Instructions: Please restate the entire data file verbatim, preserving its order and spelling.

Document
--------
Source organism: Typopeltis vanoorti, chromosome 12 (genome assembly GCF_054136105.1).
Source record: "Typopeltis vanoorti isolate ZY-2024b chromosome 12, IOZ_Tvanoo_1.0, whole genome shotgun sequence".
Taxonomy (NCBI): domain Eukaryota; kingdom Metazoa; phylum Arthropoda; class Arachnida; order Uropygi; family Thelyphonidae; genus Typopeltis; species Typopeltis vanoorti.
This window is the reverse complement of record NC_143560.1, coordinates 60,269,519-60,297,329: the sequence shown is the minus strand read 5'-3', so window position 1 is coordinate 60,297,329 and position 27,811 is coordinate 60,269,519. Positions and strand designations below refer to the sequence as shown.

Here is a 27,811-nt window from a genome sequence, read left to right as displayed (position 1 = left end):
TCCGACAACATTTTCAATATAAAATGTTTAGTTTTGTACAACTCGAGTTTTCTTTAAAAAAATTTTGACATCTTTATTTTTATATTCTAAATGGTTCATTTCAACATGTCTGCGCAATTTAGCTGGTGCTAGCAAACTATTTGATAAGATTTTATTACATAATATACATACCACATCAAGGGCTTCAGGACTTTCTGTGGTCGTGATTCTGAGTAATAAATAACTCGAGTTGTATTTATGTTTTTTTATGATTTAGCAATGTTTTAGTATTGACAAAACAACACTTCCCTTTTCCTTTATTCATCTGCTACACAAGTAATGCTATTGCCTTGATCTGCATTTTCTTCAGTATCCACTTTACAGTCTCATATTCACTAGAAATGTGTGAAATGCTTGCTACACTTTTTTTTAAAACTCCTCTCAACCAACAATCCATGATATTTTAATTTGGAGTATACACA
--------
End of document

Source organism: Typopeltis vanoorti, chromosome 12 (genome assembly GCF_054136105.1).
Source record: "Typopeltis vanoorti isolate ZY-2024b chromosome 12, IOZ_Tvanoo_1.0, whole genome shotgun sequence".
Taxonomy (NCBI): domain Eukaryota; kingdom Metazoa; phylum Arthropoda; class Arachnida; order Uropygi; family Thelyphonidae; genus Typopeltis; species Typopeltis vanoorti.
This window is the reverse complement of record NC_143560.1, coordinates 60,269,519-60,297,329: the sequence shown is the minus strand read 5'-3', so window position 1 is coordinate 60,297,329 and position 27,811 is coordinate 60,269,519. Positions and strand designations below refer to the sequence as shown.

Here is a 27,811-nt window from a genome sequence, read left to right as displayed (position 1 = left end):
TCCGACAACATTTTCAATATAAAATGTTTAGTTTTGTACAACTCGAGTTTTCTTTAAAAAAATTTTGACATCTTTATTTTTATATTCTAAATGGTTCATTTCAACATGTCTGCGCAATTTAGCTGGTGCTAGCAAACTATTTGATAAGATTTTATTACATAATATACATACCACATCAAGGGCTTCAGGACTTTCTGTGGTCGTGATTCTGAGTAATAAATAACTCGAGTTGTATTTATGTTTTTTTATGATTTAGCAATGTTTTAGTATTGACAAAACAACACTTCCCTTTTCCTTTATTCATCTGCTACACAAGTAATGCTATTGCCTTGATCTGCATTTTCTTCAGTATCCACTTTACAGTCTCATATTCACTAGAAATGTGTGAAATGCTTGCTACACTTTTTTTTAAAACTCCTCTCAACCAACAATCCATGATATTTTAATTTGGAGTATACACA